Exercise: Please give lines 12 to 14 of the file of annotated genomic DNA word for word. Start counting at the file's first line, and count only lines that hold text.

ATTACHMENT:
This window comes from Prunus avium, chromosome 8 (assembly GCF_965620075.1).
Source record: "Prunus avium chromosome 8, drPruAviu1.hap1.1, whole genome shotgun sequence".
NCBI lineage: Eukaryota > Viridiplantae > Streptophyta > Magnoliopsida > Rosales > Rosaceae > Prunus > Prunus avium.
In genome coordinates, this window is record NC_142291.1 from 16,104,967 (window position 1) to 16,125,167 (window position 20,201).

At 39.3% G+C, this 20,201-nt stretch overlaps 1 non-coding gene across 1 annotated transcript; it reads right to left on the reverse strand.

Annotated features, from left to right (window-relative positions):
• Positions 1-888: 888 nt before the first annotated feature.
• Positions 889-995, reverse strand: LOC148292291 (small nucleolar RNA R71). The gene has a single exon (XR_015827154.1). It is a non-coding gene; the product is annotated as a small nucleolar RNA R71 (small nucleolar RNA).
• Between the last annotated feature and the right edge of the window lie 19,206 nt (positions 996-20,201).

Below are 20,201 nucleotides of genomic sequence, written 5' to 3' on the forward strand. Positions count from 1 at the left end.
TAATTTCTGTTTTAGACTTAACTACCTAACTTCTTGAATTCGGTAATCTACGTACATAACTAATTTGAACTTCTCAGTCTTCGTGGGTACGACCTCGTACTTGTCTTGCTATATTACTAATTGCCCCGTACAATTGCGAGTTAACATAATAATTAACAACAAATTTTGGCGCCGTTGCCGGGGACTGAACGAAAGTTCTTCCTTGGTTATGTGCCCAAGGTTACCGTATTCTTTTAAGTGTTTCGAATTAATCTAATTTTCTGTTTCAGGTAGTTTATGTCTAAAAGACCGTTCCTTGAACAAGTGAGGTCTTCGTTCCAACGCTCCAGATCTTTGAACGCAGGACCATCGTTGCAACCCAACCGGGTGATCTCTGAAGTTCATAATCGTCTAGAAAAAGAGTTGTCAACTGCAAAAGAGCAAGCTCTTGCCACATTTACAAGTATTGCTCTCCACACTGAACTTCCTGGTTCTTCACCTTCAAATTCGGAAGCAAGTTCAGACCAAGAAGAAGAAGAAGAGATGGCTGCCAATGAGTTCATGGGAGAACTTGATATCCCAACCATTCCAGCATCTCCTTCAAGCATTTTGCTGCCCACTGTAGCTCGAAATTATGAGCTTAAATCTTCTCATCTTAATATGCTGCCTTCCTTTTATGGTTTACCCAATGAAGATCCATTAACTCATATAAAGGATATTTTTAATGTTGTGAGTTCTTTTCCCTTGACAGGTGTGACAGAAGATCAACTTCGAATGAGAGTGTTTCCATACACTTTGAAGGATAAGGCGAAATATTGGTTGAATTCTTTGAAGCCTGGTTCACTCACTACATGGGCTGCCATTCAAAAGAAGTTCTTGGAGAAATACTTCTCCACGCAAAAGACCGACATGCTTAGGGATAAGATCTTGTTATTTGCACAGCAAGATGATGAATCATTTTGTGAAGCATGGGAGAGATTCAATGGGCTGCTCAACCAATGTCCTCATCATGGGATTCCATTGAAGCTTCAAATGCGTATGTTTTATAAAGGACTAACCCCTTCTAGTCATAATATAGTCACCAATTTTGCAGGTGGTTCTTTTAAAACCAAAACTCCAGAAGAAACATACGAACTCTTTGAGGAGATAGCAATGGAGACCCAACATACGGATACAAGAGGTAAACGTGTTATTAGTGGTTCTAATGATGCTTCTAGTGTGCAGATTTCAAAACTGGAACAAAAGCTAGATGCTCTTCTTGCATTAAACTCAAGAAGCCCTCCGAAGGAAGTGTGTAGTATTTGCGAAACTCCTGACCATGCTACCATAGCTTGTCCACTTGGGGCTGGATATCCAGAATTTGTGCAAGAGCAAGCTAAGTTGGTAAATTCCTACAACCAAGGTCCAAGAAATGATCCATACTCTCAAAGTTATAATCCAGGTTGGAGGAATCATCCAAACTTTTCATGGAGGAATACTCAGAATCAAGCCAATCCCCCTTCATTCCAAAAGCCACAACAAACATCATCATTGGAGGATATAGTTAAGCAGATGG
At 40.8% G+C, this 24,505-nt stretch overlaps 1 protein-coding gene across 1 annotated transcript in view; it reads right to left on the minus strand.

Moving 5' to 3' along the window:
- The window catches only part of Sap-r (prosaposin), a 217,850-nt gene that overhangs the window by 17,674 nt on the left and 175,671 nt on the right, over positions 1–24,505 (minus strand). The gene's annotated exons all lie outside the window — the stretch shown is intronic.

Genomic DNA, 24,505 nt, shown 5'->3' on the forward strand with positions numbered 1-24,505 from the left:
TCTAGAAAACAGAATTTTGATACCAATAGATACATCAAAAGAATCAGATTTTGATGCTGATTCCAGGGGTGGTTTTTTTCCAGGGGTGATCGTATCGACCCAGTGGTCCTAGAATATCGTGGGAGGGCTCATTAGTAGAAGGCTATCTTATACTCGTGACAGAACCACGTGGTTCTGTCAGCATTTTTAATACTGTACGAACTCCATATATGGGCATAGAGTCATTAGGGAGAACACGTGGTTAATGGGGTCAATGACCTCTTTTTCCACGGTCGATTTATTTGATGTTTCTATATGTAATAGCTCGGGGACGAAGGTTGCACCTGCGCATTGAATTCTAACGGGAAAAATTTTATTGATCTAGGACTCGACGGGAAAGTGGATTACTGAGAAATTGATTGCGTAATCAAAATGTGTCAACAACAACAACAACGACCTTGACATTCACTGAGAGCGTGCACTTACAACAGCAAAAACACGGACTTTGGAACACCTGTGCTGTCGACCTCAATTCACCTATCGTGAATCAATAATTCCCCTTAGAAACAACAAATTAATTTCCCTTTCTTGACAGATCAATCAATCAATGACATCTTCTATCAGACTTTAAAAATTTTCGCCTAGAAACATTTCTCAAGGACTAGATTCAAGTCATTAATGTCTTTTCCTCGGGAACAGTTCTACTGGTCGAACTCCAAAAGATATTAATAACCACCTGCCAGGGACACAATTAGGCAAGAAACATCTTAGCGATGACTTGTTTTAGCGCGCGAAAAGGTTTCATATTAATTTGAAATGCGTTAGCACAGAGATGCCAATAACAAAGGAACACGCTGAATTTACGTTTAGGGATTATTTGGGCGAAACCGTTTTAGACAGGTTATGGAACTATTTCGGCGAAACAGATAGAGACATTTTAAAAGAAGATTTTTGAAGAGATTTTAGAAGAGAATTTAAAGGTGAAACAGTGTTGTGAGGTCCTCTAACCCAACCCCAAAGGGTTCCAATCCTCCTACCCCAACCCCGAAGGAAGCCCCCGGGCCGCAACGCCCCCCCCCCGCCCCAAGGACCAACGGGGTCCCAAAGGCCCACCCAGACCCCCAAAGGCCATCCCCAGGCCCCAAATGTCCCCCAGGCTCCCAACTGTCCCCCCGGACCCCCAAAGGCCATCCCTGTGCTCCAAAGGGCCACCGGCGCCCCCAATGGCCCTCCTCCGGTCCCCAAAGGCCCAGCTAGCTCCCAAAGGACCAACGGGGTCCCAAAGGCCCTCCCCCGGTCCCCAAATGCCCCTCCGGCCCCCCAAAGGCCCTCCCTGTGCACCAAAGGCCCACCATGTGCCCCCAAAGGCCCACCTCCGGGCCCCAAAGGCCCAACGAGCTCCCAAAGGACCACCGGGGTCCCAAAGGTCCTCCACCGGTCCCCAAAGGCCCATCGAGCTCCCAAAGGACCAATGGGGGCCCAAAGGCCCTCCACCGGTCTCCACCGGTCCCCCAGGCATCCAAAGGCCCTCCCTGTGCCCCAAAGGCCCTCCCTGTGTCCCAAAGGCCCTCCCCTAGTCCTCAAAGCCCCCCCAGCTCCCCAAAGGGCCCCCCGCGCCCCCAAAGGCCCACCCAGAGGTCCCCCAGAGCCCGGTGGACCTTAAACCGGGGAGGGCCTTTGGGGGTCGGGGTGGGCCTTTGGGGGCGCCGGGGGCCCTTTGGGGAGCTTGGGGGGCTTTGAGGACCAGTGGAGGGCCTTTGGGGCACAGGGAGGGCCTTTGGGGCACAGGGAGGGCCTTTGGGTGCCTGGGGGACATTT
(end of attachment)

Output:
At 40.8% G+C, this 24,505-nt stretch overlaps 1 protein-coding gene across 1 annotated transcript in view; it reads right to left on the minus strand.

Moving 5' to 3' along the window:
- The window catches only part of Sap-r (prosaposin), a 217,850-nt gene that overhangs the window by 17,674 nt on the left and 175,671 nt on the right, over positions 1–24,505 (minus strand). The gene's annotated exons all lie outside the window — the stretch shown is intronic.